Canada’s Conservatives: is everything really fine?

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Candice Bergen

Interim leader Candice Bergen during Question Period, Feb. 7, 2022. Bergen took over earlier this month when Erin O’Toole was removed as party leader by Conservative caucus members. Many took issue with O’Toole’s attempt to bring the party to the centre. Photo credit: The Canadian Press/Justin Tang

 

In a rarity of events, Canada saw real leadership from our politicians on Friday. Doug Ford stepped up to the plate and came out swinging against the blockade of the Ambassador Bridge. He was clear that there are consequences for peoples’ actions and if they want their voice to be heard, then the ballot box is the best place to do it.

When Prime Minister Trudeau took the microphone a few hours later in his press conference, he was also clear that the protesters have been heard and it is time for them to go home. Given that their horns have been silent for the past few days, someone has definitely heard them more, but are people listening? 

It seems like their main cheerleader in politics, the Conservative Party of Canada, is no longer listening to the protesters and agrees that it is time for them to go home. This comes about three weeks late and after countless Tory MPs were seen celebrating the truckers even hours after kicking their own leader to the curb

This lack of leadership is no surprise to the Conservative Party, as they are not only literally leaderless and are getting by with an interim leader, but because of the party being at a crossroads.

Canada’s Conservatives find themselves in a red pill or blue pill situation. Just like in The Matrix, if the Conservatives continue on the path that they are on and choose the blue pill of ignorance, it will be a long time before they return to power. If they choose the red pill and accept that Canada has changed since they were last elected over a decade ago, then they might have a shot of taking the reins of government. 

Given the events of the past few weeks, it looks like the party and those currently leading it are happy with the blue pill option. There seems to be a growing divide between what the average Canadian is looking for in a political party and what Conservative supporters believe is the right path forward. The most recent example that comes to mind is climate change.

At the last policy convention, Conservative members voted against a motion that would have the party recognize climate change as an issue facing Canadians. Despite being widely accepted and a top issue for voters, the Conservative faithful that attended the convention voted against it. In the weeks to come, the Tories were painted as a party of climate deniers and climate skeptics. Not the ideal place to be when you’re trying to attract new people to your party. 

To the credit of then leader Erin O’Toole, he tried to pivot the party on climate change and several other issues that matter to modern Canadians. Much to the chagrin of some caucus members and card-carrying Conservatives, O’Toole introduced a price on carbon and invested in clean tech. His attempt to move the party to the center and closer towards where a majority of Canadians sit politically was his ultimate downfall.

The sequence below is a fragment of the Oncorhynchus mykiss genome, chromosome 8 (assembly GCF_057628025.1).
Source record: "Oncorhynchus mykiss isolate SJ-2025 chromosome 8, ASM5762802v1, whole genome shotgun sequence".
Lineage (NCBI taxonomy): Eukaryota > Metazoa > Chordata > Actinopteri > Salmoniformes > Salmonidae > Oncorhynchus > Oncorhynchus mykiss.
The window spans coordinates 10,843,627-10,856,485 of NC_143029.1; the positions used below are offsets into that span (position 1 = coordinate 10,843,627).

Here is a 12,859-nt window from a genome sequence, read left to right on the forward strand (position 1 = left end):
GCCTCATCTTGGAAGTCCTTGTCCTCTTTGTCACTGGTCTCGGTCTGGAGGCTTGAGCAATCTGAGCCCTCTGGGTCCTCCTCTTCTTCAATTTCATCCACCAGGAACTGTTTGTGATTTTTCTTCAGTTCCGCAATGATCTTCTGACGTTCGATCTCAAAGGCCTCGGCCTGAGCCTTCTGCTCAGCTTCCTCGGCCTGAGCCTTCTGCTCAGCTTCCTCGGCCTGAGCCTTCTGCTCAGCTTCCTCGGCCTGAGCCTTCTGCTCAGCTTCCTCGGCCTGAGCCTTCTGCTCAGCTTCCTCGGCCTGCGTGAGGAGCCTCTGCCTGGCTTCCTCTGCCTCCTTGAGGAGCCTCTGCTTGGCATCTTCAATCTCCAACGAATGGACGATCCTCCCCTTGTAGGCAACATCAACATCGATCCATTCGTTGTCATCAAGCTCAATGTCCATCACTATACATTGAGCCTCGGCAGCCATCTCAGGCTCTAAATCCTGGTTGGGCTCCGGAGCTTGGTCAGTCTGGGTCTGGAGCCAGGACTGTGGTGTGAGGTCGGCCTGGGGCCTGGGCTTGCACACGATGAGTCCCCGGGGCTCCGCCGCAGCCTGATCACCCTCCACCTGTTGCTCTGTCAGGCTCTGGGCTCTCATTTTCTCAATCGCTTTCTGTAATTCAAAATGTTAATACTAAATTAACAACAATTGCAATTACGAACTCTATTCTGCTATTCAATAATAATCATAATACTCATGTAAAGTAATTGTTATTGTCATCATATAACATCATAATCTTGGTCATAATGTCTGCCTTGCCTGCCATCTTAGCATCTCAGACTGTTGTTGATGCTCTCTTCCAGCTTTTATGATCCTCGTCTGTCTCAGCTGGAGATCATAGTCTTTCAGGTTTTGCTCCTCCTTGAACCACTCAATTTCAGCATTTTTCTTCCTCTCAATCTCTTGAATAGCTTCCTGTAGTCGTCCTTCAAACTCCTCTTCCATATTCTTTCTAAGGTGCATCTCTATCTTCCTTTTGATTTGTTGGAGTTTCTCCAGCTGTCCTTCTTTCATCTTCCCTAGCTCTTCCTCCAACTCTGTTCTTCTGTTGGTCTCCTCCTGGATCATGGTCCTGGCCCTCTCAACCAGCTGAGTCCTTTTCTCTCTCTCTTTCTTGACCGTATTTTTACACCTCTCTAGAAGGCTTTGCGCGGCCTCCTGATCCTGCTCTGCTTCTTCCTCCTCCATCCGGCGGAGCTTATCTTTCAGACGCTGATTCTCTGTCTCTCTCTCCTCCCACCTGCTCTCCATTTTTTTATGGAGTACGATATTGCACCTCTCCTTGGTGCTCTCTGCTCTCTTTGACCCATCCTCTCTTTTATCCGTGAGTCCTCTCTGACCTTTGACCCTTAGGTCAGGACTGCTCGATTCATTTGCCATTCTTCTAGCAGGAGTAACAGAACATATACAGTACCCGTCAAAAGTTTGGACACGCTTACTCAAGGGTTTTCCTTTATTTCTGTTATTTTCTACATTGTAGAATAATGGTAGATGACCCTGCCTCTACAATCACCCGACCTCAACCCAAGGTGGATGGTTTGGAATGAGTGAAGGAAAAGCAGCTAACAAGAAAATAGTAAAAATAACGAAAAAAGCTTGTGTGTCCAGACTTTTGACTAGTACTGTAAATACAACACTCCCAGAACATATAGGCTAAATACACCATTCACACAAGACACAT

His opponents dubbed him “liberal-lite” and thought that he was flip-flopping on issues that they cared about, which given the Tories’ recent flip-flop on the protests, is a tad ironic. Conservative members saw him as abandoning the thing that Tories hold close, like their strong ideological views. Instead, O’Toole was becoming pragmatic and willing to listen to Canadians to provide them with a party that they could see themselves joining. He would water his wine if that meant a chance at forming a government, but for the Tory faithful this was treason. 

This could be a defining moment for Conservatives as they gear up for their third leadership race in five years. As the party teeters on nearly a decade away from power, leadership hopefuls could make plans to rejuvenate the party with new ideas or continue with the old ones. As it seems right now, with only one leadership candidate officially announced, it seems like the old ones will do for now.

Understandably, Conservatives are hesitant about change. As O’Toole found out, change is hard and often uncomfortable. But so is growing up and becoming an adult. The Conservative Party that won under Stephen Harper in 2011 is no longer the party that aligns with Canadians. Canada is facing a unity problem where solutions that work in Western Canada do not work in Eastern Canada. Instead of pitting them against each other like the Liberals like to do, Conservatives need to find solutions and ways to be more appealing. This includes pivoting a bit from the hymns that are sung to the base to some contemporary ideas that will appeal to those who are on the fence about voting for team blue. 

If Conservatives are looking to make headwind in the next election and maybe even win, they’re going to have to switch-up the playbook, or they could be on the bench for many years to come.

Daniel Perry is a consultant with Summa Strategies Canada, one of the country’s leading public affairs firms. During the 2021 federal election, he was a regular panelist on CBC’s Power and Politics and CTV Morning Ottawa.

Candice Bergen

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